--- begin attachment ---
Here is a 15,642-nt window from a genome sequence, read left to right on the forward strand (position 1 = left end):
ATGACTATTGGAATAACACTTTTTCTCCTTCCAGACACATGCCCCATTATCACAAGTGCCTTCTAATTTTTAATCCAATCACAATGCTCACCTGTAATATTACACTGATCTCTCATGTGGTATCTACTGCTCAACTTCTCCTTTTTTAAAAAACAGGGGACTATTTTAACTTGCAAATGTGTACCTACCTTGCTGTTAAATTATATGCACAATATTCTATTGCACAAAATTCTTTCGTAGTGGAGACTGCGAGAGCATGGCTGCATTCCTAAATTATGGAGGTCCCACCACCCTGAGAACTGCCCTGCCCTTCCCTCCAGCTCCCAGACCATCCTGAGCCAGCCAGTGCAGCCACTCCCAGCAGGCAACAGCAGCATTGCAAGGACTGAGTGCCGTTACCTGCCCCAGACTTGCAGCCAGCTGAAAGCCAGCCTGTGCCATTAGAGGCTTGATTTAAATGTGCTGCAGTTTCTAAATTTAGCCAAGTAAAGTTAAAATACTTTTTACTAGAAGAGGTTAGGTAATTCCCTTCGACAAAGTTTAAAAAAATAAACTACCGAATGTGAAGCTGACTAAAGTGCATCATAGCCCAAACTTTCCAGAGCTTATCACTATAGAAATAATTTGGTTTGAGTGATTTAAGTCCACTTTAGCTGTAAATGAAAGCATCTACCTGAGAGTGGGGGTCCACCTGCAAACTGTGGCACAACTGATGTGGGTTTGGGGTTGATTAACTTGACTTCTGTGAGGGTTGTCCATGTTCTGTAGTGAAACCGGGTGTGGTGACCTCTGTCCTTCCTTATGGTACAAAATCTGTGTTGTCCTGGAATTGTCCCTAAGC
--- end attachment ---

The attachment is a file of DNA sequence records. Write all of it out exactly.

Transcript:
Here is a 15,642-nt window from a genome sequence, read left to right on the forward strand (position 1 = left end):
ATGACTATTGGAATAACACTTTTTCTCCTTCCAGACACATGCCCCATTATCACAAGTGCCTTCTAATTTTTAATCCAATCACAATGCTCACCTGTAATATTACACTGATCTCTCATGTGGTATCTACTGCTCAACTTCTCCTTTTTTAAAAAACAGGGGACTATTTTAACTTGCAAATGTGTACCTACCTTGCTGTTAAATTATATGCACAATATTCTATTGCACAAAATTCTTTCGTAGTGGAGACTGCGAGAGCATGGCTGCATTCCTAAATTATGGAGGTCCCACCACCCTGAGAACTGCCCTGCCCTTCCCTCCAGCTCCCAGACCATCCTGAGCCAGCCAGTGCAGCCACTCCCAGCAGGCAACAGCAGCATTGCAAGGACTGAGTGCCGTTACCTGCCCCAGACTTGCAGCCAGCTGAAAGCCAGCCTGTGCCATTAGAGGCTTGATTTAAATGTGCTGCAGTTTCTAAATTTAGCCAAGTAAAGTTAAAATACTTTTTACTAGAAGAGGTTAGGTAATTCCCTTCGACAAAGTTTAAAAAAATAAACTACCGAATGTGAAGCTGACTAAAGTGCATCATAGCCCAAACTTTCCAGAGCTTATCACTATAGAAATAATTTGGTTTGAGTGATTTAAGTCCACTTTAGCTGTAAATGAAAGCATCTACCTGAGAGTGGGGGTCCACCTGCAAACTGTGGCACAACTGATGTGGGTTTGGGGTTGATTAACTTGACTTCTGTGAGGGTTGTCCATGTTCTGTAGTGAAACCGGGTGTGGTGACCTCTGTCCTTCCTTATGGTACAAAATCTGTGTTGTCCTGGAATTGTCCCTAAGC